Minneapolis paid out $868k in police settlements for 2012
The total amount of payouts is far lower than 2011.
Avoiding any seven-figure settlements, the city of Minneapolis paid out a total of $868,000 in cases related to the police department last year, a sharp decrease from the $4.7 million in settlements and liability claims from 2011, city data shows.
Minneapolis paid $4.7 million in police-related settlements last year
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Cover: Is this woman too hot to have a driver's license?
The cost comes from 20 different cases, some from incidents dating all the way back to 2006. Of the 20 cases, 16 are identified as "police misconduct" settlements; the additional four are labeled "vehicle accidents."
The largest sum-- $392,500 -- went to Anne Marie Rasmusson, who we wrote about in our Feb. 2012 cover story, "Is this woman too hot to have a driver's license?"
Earlier this year, Rasmusson filed a lawsuit against police agencies across the state, including Minneapolis, after discovering that law enforcement personnel had looked up her driver's license information hundreds of times without authorization. Rasmusson has since won more than $1 million total from the suit.
Another top payment went to Mauricio McKinney. In November, McKinney received $85,000 after an officer allegedly rendered him unconscious by kicking him in the torso and head, sending him to the hospital with a swollen jaw, facial laceration, and a hematoma in his cheek. According to the lawsuit, the officers had entered a residence belonging to a friend of McKinney's without a warrant while in search for an armed suspect near the corner of East Franklin and South Chicago avenues.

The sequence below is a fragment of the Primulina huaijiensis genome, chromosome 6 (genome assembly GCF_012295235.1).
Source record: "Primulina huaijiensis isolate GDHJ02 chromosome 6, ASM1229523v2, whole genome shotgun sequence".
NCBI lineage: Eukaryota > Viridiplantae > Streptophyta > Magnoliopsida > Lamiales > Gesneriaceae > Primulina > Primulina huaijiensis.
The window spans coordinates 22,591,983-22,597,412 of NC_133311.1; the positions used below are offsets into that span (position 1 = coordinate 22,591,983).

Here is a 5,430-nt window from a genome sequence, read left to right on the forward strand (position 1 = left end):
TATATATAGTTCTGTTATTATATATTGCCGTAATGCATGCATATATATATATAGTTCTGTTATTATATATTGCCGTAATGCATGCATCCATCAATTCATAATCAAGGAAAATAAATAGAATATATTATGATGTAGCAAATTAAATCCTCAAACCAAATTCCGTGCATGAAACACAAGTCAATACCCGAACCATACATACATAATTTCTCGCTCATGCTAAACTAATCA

The third-highest settlement went to Kenya Montgomery. In May 2011, Minneapolis officers stopped Montgomery on suspicion of firing gunshots in a north Minneapolis neighborhood. He initially ran, and the officers cornered him by a fence near the corner of Emerson and Lowry Avenues North. Dash cam video of the incident shows Montgomery throwing his hands in the air, but several officers still proceed to punch and kick him. Montgomery received a total of $74,000, which included $34,000 in legal fees.
A settlement by the city isn't the same as admitting guilt. Asked for comment on the payouts, the Minneapolis City Attorney's office provided us with this statement:
We work very hard to prevent risk and claims against the City and the police department. We are fortunate to have a very skilled group of litigators in the City Attorney's Office who are not afraid to take cases through trial when appropriate. We work in partnership with the police department leadership to identify issues proactively and to provide training to prevent future problems. We are pleased with this year's results, but do not take anything for granted and will continue to work hard on prevention and to provide successful, cost-efficient legal services for the City.
Source: City of Minneapolis.
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